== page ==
Christmas: Some suggestions for the perfect feast – Stephen Jardine

There are some stunning culinary offerings available from big retailers, but farmers markets are also a good place to spend your money and make a difference, writes Stephen Jardine.

A turkey with all the trimmings is traditional, but there are some interesting alternatives (Picture: Shutterstock)

It’s arrived. Alongside Black Friday and 24 December, the Saturday before Christmas is always one of the busiest shopping days of the year.

If you are in retail and you are not busy today, you need to not be in retail. Up until now has been all about the growth of cyber shopping, but today brings a return to traditional boots on the high street.

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Where Christmas Day falls during the working week makes a big difference. A midweek celebration leaves this weekend for gift-buying with plenty of time to wrap purchases. From tomorrow the emphasis shifts to food and drink shopping. Every year, we spend more than £4 billion on good things to eat and drink at this time of year. What is remarkable, is how little that changes down the years.

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Our diet and how we work and communicate has been transformed over the past decade but at Christmas that doesn’t matter. On 25 December, we eat a meal that has changed very little in the past century.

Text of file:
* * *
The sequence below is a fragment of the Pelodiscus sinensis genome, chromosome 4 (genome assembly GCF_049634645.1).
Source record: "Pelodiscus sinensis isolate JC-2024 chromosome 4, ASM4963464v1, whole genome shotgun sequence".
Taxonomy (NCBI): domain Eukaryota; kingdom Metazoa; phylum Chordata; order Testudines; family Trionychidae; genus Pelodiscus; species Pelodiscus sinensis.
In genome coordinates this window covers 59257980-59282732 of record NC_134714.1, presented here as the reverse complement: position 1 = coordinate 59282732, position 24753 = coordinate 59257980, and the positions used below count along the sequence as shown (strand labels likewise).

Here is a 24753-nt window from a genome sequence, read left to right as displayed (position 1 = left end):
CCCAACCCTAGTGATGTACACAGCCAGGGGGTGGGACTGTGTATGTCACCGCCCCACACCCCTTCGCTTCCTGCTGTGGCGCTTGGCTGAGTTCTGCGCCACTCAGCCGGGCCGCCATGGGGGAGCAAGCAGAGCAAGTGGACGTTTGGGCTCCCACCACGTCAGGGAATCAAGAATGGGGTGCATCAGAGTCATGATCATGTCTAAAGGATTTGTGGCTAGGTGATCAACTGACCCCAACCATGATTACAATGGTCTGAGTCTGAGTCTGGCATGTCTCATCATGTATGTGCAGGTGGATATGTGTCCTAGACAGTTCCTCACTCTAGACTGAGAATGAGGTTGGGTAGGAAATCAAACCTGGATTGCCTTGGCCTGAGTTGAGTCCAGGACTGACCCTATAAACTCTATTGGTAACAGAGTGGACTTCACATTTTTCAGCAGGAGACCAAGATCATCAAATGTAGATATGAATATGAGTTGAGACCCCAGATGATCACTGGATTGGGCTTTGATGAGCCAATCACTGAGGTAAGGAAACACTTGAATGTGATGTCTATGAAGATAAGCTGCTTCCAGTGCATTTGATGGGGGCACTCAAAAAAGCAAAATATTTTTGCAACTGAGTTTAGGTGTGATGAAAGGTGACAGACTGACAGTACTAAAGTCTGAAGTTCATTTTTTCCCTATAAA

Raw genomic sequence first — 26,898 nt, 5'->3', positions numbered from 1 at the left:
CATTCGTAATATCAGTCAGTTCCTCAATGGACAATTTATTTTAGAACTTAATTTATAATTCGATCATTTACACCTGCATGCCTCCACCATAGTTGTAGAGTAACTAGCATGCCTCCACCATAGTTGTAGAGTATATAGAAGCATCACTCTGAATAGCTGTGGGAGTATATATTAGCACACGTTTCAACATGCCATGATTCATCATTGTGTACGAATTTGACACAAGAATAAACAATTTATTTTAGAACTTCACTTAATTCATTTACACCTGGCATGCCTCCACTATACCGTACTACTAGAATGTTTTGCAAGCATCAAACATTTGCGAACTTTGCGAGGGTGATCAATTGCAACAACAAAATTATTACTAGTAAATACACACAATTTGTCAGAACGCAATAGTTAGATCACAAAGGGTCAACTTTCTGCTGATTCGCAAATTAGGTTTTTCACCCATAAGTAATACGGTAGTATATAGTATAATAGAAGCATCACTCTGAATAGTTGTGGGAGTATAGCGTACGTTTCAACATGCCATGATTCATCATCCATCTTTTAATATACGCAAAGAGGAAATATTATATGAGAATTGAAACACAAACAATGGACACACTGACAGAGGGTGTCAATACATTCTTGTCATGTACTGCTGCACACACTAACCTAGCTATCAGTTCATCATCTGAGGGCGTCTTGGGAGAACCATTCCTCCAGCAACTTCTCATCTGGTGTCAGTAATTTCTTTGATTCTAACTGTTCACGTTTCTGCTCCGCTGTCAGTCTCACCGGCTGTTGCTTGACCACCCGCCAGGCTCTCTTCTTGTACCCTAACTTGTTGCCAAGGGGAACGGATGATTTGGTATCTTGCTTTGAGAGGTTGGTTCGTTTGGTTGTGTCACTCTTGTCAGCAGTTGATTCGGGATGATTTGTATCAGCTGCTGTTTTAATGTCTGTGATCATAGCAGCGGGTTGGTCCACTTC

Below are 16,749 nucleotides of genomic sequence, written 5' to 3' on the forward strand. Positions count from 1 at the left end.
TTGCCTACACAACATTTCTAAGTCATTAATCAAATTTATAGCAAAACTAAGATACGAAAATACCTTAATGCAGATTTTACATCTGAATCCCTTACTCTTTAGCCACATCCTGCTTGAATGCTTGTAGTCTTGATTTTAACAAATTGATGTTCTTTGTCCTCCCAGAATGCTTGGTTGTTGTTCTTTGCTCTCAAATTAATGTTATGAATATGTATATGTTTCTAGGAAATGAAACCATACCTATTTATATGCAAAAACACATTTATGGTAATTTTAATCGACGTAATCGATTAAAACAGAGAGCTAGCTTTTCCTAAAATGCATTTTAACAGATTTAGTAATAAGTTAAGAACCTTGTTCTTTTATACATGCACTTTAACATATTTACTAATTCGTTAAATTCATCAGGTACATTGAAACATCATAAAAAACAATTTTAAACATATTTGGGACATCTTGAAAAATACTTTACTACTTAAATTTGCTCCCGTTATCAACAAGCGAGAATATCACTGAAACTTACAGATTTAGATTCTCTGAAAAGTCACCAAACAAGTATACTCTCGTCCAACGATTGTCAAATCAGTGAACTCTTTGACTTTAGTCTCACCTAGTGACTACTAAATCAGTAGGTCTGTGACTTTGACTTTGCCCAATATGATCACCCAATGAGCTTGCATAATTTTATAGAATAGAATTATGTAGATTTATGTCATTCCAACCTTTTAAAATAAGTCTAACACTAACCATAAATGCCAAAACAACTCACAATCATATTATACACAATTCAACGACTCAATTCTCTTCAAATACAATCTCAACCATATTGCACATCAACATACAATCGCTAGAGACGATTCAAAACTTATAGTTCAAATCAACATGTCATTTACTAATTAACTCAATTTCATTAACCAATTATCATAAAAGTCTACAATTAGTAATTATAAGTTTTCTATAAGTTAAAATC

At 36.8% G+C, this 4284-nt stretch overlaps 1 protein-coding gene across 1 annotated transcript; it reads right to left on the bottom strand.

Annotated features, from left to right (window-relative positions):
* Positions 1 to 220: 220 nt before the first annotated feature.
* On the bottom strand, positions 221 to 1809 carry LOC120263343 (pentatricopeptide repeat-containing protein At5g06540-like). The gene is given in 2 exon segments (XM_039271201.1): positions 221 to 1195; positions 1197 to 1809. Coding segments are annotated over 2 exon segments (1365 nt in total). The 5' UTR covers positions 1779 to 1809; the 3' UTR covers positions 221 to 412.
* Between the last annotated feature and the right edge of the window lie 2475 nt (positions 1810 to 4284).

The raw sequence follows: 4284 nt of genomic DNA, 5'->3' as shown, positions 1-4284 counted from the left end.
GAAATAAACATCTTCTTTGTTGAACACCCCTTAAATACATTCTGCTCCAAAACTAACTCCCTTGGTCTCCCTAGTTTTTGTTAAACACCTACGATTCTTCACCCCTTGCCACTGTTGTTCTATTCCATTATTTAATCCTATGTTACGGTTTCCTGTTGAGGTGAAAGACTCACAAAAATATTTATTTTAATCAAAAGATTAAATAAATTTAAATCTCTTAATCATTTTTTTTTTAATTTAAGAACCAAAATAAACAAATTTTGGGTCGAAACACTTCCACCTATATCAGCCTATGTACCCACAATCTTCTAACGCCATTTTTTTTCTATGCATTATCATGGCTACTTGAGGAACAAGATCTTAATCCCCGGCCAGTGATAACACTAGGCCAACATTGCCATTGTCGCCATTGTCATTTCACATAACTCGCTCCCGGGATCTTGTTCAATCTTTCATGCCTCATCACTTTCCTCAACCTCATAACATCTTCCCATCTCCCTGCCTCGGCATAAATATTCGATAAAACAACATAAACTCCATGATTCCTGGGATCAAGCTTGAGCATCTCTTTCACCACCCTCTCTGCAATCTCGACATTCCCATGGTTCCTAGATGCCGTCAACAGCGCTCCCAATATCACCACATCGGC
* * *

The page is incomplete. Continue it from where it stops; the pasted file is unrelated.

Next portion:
For major food retailers, that represents a bit of a challenge. If we buy and eat the same things every year, how do they increase turnover and build their Christmas business?

In recent years, the answer has been showstopper products aimed at grabbing shoppers’ attention and luring them instore with items that stand out from the rest on offer. That is helped by research which shows that even those on tight budgets will spend more at Christmas to make the feast extra special.

Fig-and-port cheesecake, three-fish roast

For that reason, Waitrose always lead the way on this. Their Heston Blumenthal Christmas range of products continues to give the upmarket chain a competitive advantage. This year’s offerings include a pistachio stollen loaf and a fig-and-port cheesecake that actually looks like a giant Stilton. Say goodbye to any arguments between those who want cheese or dessert first after the turkey when you can have both at the same time.

Over at M&S, the move away from meat is obvious with a ‘plant festive roast’ on the shelves alongside a three-fish roast containing salmon, haddock and prawns for the committed pescatarians. Aldi are also chasing that market with a similar product and the Christmas advert campaign, fronted by Kevin the Carrot. Meanwhile Lidl have opted for a more traditional approach with a whole goose for the bargain price of just £20.

But if you really want to impress your guests this Christmas, the big shop will take some extra effort. Although only based in the north of England, Booths supermakets have the best-looking Christmas food catalogue with stunning options like an apple-fed cockerel for main followed by a whisky-and-marmalade pudding.

Alongside the big shop, this is the most important time of the year to be supporting small retailers. Only your local butcher, baker or fishmonger will have the knowledge and experience to give you the advice you might need if you are cooking for the big day.

Any of the many farmers’ markets taking place today would be a good place to start putting your money where it can most make a difference this festive season.

When the big day comes, let’s be thankful for all the good things we have to eat and for being here for another year to enjoy them. Happy Christmas.